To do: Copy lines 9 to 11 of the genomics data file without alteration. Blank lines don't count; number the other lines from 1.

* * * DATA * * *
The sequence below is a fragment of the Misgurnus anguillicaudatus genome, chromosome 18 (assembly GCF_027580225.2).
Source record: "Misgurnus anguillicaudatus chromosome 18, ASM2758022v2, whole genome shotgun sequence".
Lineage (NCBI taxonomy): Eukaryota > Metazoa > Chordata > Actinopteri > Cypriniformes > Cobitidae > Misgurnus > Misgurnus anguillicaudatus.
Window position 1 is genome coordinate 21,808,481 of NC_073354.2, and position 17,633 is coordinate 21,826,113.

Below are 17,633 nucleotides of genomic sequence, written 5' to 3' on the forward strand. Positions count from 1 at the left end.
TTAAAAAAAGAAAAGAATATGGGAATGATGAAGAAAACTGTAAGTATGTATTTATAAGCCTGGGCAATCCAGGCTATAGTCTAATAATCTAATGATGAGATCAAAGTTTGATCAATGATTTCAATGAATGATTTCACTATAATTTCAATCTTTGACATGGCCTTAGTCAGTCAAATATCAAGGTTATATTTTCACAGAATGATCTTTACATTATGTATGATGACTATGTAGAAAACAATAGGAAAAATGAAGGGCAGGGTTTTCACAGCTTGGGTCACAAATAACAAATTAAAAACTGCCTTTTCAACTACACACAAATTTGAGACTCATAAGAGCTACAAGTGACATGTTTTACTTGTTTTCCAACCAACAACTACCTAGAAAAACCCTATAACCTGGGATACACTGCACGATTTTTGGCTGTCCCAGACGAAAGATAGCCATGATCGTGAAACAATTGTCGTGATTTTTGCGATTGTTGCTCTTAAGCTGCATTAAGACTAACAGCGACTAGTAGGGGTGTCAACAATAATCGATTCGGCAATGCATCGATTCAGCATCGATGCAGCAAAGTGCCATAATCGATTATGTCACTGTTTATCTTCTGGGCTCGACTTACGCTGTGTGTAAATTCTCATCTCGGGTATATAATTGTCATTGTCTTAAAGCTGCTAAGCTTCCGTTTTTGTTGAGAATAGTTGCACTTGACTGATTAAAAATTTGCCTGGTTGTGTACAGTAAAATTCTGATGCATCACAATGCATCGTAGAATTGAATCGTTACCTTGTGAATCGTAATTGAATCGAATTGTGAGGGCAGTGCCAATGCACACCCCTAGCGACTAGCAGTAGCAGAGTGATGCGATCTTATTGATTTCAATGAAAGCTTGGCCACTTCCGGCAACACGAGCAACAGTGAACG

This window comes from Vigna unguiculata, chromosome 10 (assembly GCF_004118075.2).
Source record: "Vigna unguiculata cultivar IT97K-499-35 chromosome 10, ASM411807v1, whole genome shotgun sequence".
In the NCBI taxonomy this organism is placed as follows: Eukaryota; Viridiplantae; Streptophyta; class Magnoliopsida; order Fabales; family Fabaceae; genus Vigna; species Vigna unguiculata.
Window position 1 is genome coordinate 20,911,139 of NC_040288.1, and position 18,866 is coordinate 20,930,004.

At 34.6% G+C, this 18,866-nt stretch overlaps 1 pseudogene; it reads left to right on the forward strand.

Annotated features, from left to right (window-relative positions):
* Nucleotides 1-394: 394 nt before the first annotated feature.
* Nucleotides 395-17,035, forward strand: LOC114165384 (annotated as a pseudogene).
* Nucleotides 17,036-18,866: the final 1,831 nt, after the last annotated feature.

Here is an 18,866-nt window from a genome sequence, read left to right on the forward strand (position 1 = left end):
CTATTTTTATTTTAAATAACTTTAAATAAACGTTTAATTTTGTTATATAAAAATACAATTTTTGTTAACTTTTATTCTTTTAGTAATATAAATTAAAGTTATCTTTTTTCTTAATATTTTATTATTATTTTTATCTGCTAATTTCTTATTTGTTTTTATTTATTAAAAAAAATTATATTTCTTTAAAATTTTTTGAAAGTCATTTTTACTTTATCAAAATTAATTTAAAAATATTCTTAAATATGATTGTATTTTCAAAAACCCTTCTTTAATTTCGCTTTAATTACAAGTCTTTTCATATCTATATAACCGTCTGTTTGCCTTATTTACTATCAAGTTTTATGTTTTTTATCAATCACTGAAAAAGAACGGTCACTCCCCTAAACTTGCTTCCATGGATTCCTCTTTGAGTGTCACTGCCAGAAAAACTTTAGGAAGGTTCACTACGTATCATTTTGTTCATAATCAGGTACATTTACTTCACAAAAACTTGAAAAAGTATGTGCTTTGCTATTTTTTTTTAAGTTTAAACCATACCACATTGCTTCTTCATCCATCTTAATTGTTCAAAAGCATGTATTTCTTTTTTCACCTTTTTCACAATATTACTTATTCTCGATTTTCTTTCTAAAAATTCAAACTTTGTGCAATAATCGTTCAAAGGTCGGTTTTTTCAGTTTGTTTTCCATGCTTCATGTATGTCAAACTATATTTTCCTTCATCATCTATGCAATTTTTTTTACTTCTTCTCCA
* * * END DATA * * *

In the NCBI taxonomy this organism is placed as follows: Eukaryota; Viridiplantae; Streptophyta; class Magnoliopsida; order Fabales; family Fabaceae; genus Vigna; species Vigna unguiculata.
Window position 1 is genome coordinate 20,911,139 of NC_040288.1, and position 18,866 is coordinate 20,930,004.

At 34.6% G+C, this 18,866-nt stretch overlaps 1 pseudogene; it reads left to right on the forward strand.